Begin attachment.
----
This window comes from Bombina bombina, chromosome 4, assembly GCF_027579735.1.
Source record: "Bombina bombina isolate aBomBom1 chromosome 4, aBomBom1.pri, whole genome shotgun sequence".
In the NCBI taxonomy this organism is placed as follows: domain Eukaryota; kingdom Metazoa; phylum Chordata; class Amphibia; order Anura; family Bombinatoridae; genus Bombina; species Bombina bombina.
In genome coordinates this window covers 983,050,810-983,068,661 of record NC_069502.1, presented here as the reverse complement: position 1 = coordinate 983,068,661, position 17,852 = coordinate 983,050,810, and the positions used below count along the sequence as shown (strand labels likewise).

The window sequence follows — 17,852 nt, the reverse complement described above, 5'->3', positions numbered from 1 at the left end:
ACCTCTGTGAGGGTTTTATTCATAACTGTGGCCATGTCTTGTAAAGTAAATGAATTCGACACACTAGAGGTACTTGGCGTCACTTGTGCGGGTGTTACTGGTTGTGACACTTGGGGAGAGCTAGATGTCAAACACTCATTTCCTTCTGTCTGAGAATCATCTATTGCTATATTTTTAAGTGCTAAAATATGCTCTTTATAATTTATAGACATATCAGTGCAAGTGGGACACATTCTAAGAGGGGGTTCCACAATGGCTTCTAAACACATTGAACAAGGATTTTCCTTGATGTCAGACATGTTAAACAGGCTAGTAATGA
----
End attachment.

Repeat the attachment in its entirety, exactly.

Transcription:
This window comes from Bombina bombina, chromosome 4, assembly GCF_027579735.1.
Source record: "Bombina bombina isolate aBomBom1 chromosome 4, aBomBom1.pri, whole genome shotgun sequence".
In the NCBI taxonomy this organism is placed as follows: domain Eukaryota; kingdom Metazoa; phylum Chordata; class Amphibia; order Anura; family Bombinatoridae; genus Bombina; species Bombina bombina.
In genome coordinates this window covers 983,050,810-983,068,661 of record NC_069502.1, presented here as the reverse complement: position 1 = coordinate 983,068,661, position 17,852 = coordinate 983,050,810, and the positions used below count along the sequence as shown (strand labels likewise).

The window sequence follows — 17,852 nt, the reverse complement described above, 5'->3', positions numbered from 1 at the left end:
ACCTCTGTGAGGGTTTTATTCATAACTGTGGCCATGTCTTGTAAAGTAAATGAATTCGACACACTAGAGGTACTTGGCGTCACTTGTGCGGGTGTTACTGGTTGTGACACTTGGGGAGAGCTAGATGTCAAACACTCATTTCCTTCTGTCTGAGAATCATCTATTGCTATATTTTTAAGTGCTAAAATATGCTCTTTATAATTTATAGACATATCAGTGCAAGTGGGACACATTCTAAGAGGGGGTTCCACAATGGCTTCTAAACACATTGAACAAGGATTTTCCTTGATGTCAGACATGTTAAACAGGCTAGTAATGA